Have you ever thought of getting lost in the mountains or in caves, where there are endless routes you can take but you can’t seem to find your way out? There are multiple stories we can hear about this, stories of miracles by following a light. A magical light which they followed and found their way out. On our climb to Mt. Pulag I thought this would happen to me. Well, it did, and I saw lights to find my way back, only literally.

About Mt. Pulag

At 2,926 masl, Mt. Pulag is the highest mountain in Luzon and the second highest in the Philippines. It is one of the most picturesque mountains in the whole country with multiple trails to choose from to get to the summit; Ambangeg Trail (easy trail), Akiki Trail (killer trail), and Tawangan Trail (bloody trail).

Dubbed as “Playground of the Gods”, Mt. Pulag is known for its sea of clouds, grasslands summit, and the cold temperature. The hike from the ranger station to the summit via Ambangeg Trail would take 2 hours for hardcore hikers and up to 10 hours (according to our guide) for beginners. 

Pre-Hike Journal

Baguio City

The night before going to Kabayan, my friends and I had dinner at the Good Taste restaurant and bought our camp food at the public market. We based our meal plan on what we could find at night in the public market. For our camp food, we bought rice, salted eggs, tomatoes, onions, string beans, and a sinigang mix.

Baguio City Public Market

At 10:00 the next day, we arrived at Dangwa Terminal and looked for public transportation going to Bokod or Kabayan, Benguet. Jeepneys and buses bound for Bokod or Kabayan either leave at 1:00 pm or 2:00 pm so we decided to board the van going to Bokod, which only leaves when it gets full. The one-way fare was Php 250 and we were the first passengers.

After 30 minutes of waiting for more passengers, we were forced by time to ask the driver how much it costs to hire a private van transfer from the terminal to Kabayan, so we could leave the terminal already. We were worried it would take hours to get all the seats full that we could not hike to Camp 2 on the same day. So we hired the van for Php 6,000, left the terminal at 11:30, and dropped by Mt. Pulag – DENR for orientation at 13:00. 

Mt. Pulag – DENR

Mt. Pulag DENR

After a 30-minute orientation, we paid for the camping and entrance fees. They sell souvenir items like caps, shirts, gloves, etc. and we bought matching caps and also gloves.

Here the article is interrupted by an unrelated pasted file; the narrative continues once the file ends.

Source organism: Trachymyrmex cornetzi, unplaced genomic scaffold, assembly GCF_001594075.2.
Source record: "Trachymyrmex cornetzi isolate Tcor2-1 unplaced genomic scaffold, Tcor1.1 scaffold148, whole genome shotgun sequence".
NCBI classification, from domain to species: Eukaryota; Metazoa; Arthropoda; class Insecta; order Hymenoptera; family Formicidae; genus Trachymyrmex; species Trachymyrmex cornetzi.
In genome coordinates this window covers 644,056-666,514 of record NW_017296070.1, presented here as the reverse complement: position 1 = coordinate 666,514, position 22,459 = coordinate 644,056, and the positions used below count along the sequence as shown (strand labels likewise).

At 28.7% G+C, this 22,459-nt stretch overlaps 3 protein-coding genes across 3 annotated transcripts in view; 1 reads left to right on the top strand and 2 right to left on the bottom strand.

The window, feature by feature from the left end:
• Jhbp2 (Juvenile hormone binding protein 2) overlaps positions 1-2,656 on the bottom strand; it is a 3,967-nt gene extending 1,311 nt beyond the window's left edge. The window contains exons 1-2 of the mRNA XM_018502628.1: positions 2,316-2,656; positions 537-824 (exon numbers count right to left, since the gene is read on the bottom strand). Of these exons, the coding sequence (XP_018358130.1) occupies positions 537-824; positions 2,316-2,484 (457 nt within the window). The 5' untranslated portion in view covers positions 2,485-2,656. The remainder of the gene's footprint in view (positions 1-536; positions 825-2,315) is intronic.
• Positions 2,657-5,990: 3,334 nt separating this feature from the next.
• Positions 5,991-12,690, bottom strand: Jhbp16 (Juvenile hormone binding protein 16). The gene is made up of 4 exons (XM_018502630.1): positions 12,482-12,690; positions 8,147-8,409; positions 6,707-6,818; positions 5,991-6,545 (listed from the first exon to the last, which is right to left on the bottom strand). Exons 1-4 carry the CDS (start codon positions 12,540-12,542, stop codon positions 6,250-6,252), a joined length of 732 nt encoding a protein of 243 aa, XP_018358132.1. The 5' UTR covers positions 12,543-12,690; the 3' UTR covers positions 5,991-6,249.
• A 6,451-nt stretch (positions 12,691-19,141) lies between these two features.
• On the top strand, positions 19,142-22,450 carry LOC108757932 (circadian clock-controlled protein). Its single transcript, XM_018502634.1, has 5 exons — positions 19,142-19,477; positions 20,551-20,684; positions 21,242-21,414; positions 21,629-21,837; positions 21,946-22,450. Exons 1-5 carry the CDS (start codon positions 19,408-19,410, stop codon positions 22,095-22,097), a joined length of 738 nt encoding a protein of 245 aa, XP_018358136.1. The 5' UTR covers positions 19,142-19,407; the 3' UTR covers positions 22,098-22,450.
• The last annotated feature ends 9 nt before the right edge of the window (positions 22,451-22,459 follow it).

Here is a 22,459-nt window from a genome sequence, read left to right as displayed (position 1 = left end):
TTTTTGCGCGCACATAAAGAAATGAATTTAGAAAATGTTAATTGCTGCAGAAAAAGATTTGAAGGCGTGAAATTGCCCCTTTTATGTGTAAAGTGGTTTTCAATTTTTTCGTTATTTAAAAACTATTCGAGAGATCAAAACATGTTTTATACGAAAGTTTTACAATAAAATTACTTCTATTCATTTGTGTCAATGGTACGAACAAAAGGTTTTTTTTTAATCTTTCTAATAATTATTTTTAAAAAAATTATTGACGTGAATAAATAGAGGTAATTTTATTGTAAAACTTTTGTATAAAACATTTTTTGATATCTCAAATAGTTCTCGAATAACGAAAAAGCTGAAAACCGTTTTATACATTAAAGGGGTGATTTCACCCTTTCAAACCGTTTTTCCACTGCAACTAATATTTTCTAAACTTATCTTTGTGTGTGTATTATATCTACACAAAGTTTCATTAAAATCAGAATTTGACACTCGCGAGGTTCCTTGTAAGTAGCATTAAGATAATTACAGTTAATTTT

After buying food in the nearby carinderia that sold rice for Php 20.00, we left for the ranger station at 14:20.

Babalak Ranger Station

Mt. Pulag Babalak Ranger Station

We reached Babalak Ranger Station at 14:40 and paid the fees for barangay maintenance, environmental and cultural heritage, and a guide/porter.

We also rented two 2-person tents for Php 900 and fixed our things for the porter before starting the hike to Camp 2.

Hike Journal

Babadak Ranger Station

Mt. Pulag Babadak Ranger Station

Ten meters from the Babalak Ranger Station is the Babadak Ranger Station. I initially thought it is the same building, only old and new but when I studied their signages, the new building is spelled as Babalak and the old one as Babadak. I am still curious about the difference between them, or if Babalak and Babadak are the same and Babalak is supposed to be the new building for the ranger station. But there are different fees paid at both buildings and the new building looks more like a barangay hall.

So anyway, we started hiking from the Babadak Ranger Station at 15:40. The trail at the beginning was full of pine trees, similar to the Echo Valley in Sagada. For the first 10 minutes of hiking, the trail is still accessible by motorcycle. We also passed by teenagers who lived in the area, who seemed like they were going home from an outing.

Mt. Pulag Pine Trees

It took us 45 minutes of hiking to get to Camp 1. The hike was relatively smooth and easy. There were barely any uphills until the uphill near Camp 1.

Camp 1

Mt. Pulag Camp 1

We reached Camp 1 at 16:25, took photos, rested for 10 minutes, and left for Camp 2. It was a transition from a mossy forest to a bonsai forest on the trail, which looked really nice. The trail is very well-established; it is impossible to get lost even without a guide. It is also an easy hike. The terrain is beginner-friendly.

Mt. Pulag Mossy Forest

Camp 2

Mt. Pulag Camp 2 Campsite